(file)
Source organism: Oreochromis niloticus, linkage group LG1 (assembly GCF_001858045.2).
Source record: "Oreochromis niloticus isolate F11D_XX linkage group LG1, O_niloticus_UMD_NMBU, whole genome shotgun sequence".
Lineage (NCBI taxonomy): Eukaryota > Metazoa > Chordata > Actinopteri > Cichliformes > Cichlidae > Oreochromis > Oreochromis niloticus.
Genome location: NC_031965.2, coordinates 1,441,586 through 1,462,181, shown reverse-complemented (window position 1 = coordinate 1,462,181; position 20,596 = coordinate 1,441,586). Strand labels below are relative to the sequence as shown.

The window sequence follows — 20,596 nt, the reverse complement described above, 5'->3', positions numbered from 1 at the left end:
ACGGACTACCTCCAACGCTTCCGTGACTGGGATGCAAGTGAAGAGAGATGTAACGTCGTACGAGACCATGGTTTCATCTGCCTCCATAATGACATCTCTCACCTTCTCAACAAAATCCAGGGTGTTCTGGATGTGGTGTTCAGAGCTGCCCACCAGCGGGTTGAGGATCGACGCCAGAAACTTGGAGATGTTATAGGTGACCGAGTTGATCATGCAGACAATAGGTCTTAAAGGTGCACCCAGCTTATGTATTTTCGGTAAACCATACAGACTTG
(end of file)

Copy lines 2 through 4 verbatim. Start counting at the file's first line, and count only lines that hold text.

Source record: "Oreochromis niloticus isolate F11D_XX linkage group LG1, O_niloticus_UMD_NMBU, whole genome shotgun sequence".
Lineage (NCBI taxonomy): Eukaryota > Metazoa > Chordata > Actinopteri > Cichliformes > Cichlidae > Oreochromis > Oreochromis niloticus.
Genome location: NC_031965.2, coordinates 1,441,586 through 1,462,181, shown reverse-complemented (window position 1 = coordinate 1,462,181; position 20,596 = coordinate 1,441,586). Strand labels below are relative to the sequence as shown.